FIFA has been urged to ban Christian players from making the sign of the cross after scoring a goal.
A Muslim cleric from Saudi Arabia, Mohammed Alarefe, called on football’s governing body to write it into the game’s laws that players be prohibited from tapping their stomach, chest, left shoulder then right shoulder to make a cross.
Alarefe, who is professor of religion at King Saud University in Riyadh, posted the controversial call on Twitter to his 17.4million followers, but he was quickly flooded with messages disagreeing with him.
A number of people pointed out to the Muslim scholar that a huge amount of players kneel on the ground and kiss the floor in celebration of a goal, mimicking the Islamic prayer.
Alarefe wrote: ‘I’ve seen video clips of athletes, soccer players running, shooting and when they win they make the symbol of the cross on their chests and my question is if FIFA’s rules forbid this.’
While people form all religious backgrounds, including Christianity and Islam responded to his views, many condemned the cleric, saying it incited division.
Sultan Alhusni replied mentioning an Egyptian footballer currently playing for Italian club Roma, and said: ‘I can’t lie. Mohamed Salah and others kneel to pray when they score a goal and no one punishes them. Leave the sport to those who deal with it.’
Another hit out at Alarefe, saying it was the typical views of somebody who was talking about an issue that they knew nothing about.
Many of the responses were of a sarcastic nature, including a Twitter user identifying himself as Capitano, who wrote: ‘The ISIS regime forbids crossing oneself; when al-Baghdadi is elected president of FIFA, we’ll discuss the respected sheikh’s request.’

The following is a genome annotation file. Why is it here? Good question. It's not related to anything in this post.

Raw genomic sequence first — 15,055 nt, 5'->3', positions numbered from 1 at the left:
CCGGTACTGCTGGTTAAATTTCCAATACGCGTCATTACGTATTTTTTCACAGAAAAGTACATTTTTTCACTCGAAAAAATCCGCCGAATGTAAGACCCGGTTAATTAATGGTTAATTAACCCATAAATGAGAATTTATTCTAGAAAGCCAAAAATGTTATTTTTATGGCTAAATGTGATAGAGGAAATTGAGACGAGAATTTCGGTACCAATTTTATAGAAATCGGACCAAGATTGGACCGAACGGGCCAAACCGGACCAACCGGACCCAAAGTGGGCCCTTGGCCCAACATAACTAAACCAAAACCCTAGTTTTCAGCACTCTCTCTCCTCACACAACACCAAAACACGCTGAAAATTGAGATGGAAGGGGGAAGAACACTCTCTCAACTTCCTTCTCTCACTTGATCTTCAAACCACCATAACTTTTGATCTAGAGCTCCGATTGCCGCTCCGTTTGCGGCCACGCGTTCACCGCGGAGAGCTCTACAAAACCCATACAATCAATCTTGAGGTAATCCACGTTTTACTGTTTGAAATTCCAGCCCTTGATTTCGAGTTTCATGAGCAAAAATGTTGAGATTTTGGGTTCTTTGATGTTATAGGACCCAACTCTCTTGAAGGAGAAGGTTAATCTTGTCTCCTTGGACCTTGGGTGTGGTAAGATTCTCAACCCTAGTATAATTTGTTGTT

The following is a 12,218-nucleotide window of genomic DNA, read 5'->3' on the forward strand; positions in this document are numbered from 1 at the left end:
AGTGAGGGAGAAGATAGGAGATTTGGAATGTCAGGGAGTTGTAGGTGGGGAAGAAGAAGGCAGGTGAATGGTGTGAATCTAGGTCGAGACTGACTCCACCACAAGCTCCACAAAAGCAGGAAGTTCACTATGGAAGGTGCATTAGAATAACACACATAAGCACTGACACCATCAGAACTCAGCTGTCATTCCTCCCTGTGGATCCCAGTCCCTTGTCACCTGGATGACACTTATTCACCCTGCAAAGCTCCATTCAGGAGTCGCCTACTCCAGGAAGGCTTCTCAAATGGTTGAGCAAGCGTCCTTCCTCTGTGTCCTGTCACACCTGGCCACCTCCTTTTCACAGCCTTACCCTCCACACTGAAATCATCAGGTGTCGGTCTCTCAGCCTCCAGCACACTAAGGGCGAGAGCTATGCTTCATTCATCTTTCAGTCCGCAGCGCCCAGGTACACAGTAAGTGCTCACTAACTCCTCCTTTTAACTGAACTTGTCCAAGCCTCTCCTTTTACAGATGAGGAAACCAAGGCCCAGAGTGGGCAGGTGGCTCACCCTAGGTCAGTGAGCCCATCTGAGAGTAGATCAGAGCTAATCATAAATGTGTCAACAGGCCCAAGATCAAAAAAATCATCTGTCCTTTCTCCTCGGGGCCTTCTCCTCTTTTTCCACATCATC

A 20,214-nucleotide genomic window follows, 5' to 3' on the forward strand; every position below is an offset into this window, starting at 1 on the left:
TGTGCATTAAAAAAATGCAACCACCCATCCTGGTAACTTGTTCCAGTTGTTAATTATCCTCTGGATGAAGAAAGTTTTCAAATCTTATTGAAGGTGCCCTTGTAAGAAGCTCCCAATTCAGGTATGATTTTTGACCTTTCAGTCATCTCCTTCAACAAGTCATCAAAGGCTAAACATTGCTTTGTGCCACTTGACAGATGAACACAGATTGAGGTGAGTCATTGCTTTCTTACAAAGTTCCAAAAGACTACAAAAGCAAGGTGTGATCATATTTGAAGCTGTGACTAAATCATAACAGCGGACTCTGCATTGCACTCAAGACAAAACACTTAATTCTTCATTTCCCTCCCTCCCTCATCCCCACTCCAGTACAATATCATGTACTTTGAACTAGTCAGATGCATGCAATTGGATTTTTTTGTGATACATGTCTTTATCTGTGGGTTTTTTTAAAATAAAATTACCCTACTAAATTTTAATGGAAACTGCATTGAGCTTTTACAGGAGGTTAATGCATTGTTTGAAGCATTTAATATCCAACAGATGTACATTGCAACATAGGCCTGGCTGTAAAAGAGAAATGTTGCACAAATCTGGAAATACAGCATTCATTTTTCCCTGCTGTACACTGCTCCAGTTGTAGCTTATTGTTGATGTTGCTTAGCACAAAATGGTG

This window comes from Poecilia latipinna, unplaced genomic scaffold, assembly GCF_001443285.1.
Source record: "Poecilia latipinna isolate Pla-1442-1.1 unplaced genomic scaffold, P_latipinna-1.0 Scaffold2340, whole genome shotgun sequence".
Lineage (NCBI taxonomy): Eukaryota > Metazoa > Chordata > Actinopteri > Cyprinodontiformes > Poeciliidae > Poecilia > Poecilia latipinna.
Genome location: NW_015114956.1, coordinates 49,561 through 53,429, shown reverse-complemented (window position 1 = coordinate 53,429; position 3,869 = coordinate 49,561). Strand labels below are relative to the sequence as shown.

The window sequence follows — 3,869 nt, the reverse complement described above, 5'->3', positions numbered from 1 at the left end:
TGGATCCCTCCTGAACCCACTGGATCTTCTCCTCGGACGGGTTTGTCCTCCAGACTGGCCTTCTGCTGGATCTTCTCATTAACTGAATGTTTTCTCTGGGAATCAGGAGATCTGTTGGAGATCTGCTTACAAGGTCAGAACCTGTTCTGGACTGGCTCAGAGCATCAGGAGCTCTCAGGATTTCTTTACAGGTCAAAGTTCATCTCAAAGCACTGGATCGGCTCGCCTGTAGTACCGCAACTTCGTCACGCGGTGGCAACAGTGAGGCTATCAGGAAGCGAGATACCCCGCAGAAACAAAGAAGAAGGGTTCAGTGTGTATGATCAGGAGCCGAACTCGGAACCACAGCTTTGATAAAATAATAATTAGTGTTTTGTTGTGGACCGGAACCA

The issue of religion in football is not a new phenomenon.
Recently, Real Madrid revealed they will not feature the traditional Christian cross on clothing sold in some Middle East countries under a new regional deal.
Marka, a retailing group in the United Arab Emirates, has been granted exclusive rights to ‘manufacture, distribute and sell Real Madrid products’ in the UAE, Saudi Arabia, Qatar, Kuwait, Bahrain and Oman.
But Marka Vice Chairman Khaled al-Mheiri said Real Madrid has two versions of the crest for the Middle East market and that Marka would use the one without the Christian cross due to cultural sensitivities.
‘We have to be sensitive towards other parts of the Gulf that are quite sensitive to products that hold the cross,’ said al-Mheiri, who owns a Real Madrid cafe in Dubai.
The six Gulf Arab countries where Marka will sell and distribute Real Madrid products are all Muslim-majority.
In 2014, Real Madrid removed the Christian cross from its crest when used by its sponsor the National Bank of Abu Dhabi .
Dubai-based airline Emirates is Real Madrid’s main shirt sponsor, whilst the club is also sponsored by Abu Dhabi investment fund IPIC.
In the UK, the cross has also made the headlines.
Celtic goalkeeper Artur Boruc was cautioned after complaints were made about his behaviour at Ibrox Stadium in Glasgow in front of Ranger’s fans back in 2006.
Strathclyde Police investigated claims that Boruc, 26, angered a section of the home support after allegedly making the religious gesture at the start of the second half of the game.
Rangers, Paul Gascoigne was given a severe warning by the Scottish FA after a ‘playing the flute’ mime – a sectarian gesture – in an Old Firm game against Celtic.
With the two Glasgow clubs’ religious roots, the issue is constant point of contention and it is claimed players have been told to bless themselves in the changing rooms out of view of the fans, especially while playing at Ibrox.
It is a claim Rangers have strongly denied, but Sir Alex Ferguson allegedly warned Javier Hernandez against performing his traditional catholic blessing when Manchester United played in Glasgow back in 2010.